There might be a few reasons you want your older dog to learn to sleep in a kennel after all these years of not sleeping in a kennel. Kennels are small areas you can think of like your dog’s personal bedroom. If you are rescuing an older dog, a kennel will provide a safe place for him to rest and sleep, especially while you are away. A rescue dog cannot tell you his history. Though some owners feel it’s punishment to put their older dog in a kennel, if he has been rescued this confined space gives him the sense of safety and security especially while he's adjusting to his new home. If you are training your older dog to sleep in a kennel it might be because he has just gotten older and needs a place to feel safe and secure while also protecting your house, anxiety he might be facing in old age, or house training accidents he might be having as he gets older. Either way, he will need to get used to this change.
Your older dogs has a lifetime of habits built, so be patient while trying to train him to sleep in a kennel. If he is older and not always remembering where he is, you may need to take him to his kennel repeatedly before this becomes a routine for him. This repetitive training is important for breaking habits as well. While training your older dog to sleep in a kennel, it will be important to teach him that he is safe and secure and to always return with lots of love, attention, and of course the tasty treat for rewarding him for not only changing his old habits but also handling the change well. Be prepared for whining as your older dog may a protest change. If you can, try to be around as often as possible before leaving your older dog for long periods of time in this new space. This might mean you start training at night before leaving him all day long alone while you are away.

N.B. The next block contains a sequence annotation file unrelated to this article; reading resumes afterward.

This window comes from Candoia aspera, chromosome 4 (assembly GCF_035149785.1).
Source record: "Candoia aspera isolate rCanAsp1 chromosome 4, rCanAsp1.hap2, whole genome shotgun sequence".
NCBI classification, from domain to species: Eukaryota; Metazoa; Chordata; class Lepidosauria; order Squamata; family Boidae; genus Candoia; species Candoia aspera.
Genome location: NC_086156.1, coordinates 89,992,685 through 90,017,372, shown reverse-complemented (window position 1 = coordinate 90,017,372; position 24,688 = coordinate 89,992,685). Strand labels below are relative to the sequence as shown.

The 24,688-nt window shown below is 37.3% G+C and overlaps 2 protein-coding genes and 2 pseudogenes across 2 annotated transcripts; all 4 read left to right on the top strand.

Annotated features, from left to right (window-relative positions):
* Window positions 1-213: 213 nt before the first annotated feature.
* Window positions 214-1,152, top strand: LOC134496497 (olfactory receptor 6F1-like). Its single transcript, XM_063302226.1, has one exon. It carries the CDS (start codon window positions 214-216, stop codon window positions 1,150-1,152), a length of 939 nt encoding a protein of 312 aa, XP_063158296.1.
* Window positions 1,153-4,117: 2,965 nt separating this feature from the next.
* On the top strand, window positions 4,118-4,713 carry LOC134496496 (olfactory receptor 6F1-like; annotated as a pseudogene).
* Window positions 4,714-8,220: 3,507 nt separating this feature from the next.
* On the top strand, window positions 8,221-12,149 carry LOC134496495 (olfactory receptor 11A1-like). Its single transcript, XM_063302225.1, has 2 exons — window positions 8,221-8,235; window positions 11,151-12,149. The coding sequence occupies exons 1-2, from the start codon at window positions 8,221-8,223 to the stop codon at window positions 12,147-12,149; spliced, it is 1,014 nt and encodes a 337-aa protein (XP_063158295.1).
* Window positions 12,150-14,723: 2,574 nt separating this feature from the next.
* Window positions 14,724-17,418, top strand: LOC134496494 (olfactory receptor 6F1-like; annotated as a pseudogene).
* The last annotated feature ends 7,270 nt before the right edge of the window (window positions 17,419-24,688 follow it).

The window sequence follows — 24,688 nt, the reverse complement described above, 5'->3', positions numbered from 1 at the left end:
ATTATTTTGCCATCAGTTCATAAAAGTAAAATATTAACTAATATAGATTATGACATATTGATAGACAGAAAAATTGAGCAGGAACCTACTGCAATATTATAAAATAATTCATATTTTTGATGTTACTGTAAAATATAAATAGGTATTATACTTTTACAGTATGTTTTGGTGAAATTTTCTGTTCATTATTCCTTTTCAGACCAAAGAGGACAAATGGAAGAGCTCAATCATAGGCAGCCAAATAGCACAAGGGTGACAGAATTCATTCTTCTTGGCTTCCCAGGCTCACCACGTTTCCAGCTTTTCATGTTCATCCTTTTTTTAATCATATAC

Start your training off prepared with a kennel set in a place where your older dog will be safe and comfortable. This area might be your bedroom, especially if he's going to be in there when you are gone or sleeping. This area could be a living space where you want your dog to be while your family is active and in community space. Provide lots of comfortable bedding and if he still has a lovey or toy, include that or maybe a couple of new toys. Also, be sure to have lots of tasty treats on hand to reward him. Schedule time to train your older dog to sleep in the kennel when you are not exhausted or stressed.